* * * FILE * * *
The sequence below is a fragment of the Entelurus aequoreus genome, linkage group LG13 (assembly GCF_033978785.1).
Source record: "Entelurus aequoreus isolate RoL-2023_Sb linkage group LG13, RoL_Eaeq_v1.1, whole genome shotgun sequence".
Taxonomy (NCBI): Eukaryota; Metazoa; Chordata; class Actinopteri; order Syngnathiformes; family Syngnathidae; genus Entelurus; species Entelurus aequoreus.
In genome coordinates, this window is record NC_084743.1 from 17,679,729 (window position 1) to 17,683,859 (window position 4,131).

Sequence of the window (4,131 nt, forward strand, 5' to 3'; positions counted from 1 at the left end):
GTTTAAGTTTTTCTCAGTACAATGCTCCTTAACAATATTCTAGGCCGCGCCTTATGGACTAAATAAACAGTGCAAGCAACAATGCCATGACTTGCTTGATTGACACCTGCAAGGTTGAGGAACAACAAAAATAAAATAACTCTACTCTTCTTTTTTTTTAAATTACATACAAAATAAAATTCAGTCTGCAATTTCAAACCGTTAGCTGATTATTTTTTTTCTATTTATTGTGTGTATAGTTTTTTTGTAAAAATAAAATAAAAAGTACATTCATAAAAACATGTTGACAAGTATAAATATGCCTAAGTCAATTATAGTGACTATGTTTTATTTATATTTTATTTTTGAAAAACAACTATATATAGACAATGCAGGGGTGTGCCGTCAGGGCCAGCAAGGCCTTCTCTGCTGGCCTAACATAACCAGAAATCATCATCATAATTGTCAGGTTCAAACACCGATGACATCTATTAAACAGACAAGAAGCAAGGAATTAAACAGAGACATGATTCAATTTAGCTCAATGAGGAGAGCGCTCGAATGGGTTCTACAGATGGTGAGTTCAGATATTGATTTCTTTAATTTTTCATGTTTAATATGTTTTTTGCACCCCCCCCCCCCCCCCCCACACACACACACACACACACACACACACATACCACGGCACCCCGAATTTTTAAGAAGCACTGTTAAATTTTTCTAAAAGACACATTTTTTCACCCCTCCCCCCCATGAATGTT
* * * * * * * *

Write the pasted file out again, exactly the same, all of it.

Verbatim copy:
The sequence below is a fragment of the Entelurus aequoreus genome, linkage group LG13 (assembly GCF_033978785.1).
Source record: "Entelurus aequoreus isolate RoL-2023_Sb linkage group LG13, RoL_Eaeq_v1.1, whole genome shotgun sequence".
Taxonomy (NCBI): Eukaryota; Metazoa; Chordata; class Actinopteri; order Syngnathiformes; family Syngnathidae; genus Entelurus; species Entelurus aequoreus.
In genome coordinates, this window is record NC_084743.1 from 17,679,729 (window position 1) to 17,683,859 (window position 4,131).

Sequence of the window (4,131 nt, forward strand, 5' to 3'; positions counted from 1 at the left end):
GTTTAAGTTTTTCTCAGTACAATGCTCCTTAACAATATTCTAGGCCGCGCCTTATGGACTAAATAAACAGTGCAAGCAACAATGCCATGACTTGCTTGATTGACACCTGCAAGGTTGAGGAACAACAAAAATAAAATAACTCTACTCTTCTTTTTTTTTAAATTACATACAAAATAAAATTCAGTCTGCAATTTCAAACCGTTAGCTGATTATTTTTTTTCTATTTATTGTGTGTATAGTTTTTTTGTAAAAATAAAATAAAAAGTACATTCATAAAAACATGTTGACAAGTATAAATATGCCTAAGTCAATTATAGTGACTATGTTTTATTTATATTTTATTTTTGAAAAACAACTATATATAGACAATGCAGGGGTGTGCCGTCAGGGCCAGCAAGGCCTTCTCTGCTGGCCTAACATAACCAGAAATCATCATCATAATTGTCAGGTTCAAACACCGATGACATCTATTAAACAGACAAGAAGCAAGGAATTAAACAGAGACATGATTCAATTTAGCTCAATGAGGAGAGCGCTCGAATGGGTTCTACAGATGGTGAGTTCAGATATTGATTTCTTTAATTTTTCATGTTTAATATGTTTTTTGCACCCCCCCCCCCCCCCCCCACACACACACACACACACACACACACACATACCACGGCACCCCGAATTTTTAAGAAGCACTGTTAAATTTTTCTAAAAGACACATTTTTTCACCCCTCCCCCCCATGAATGTT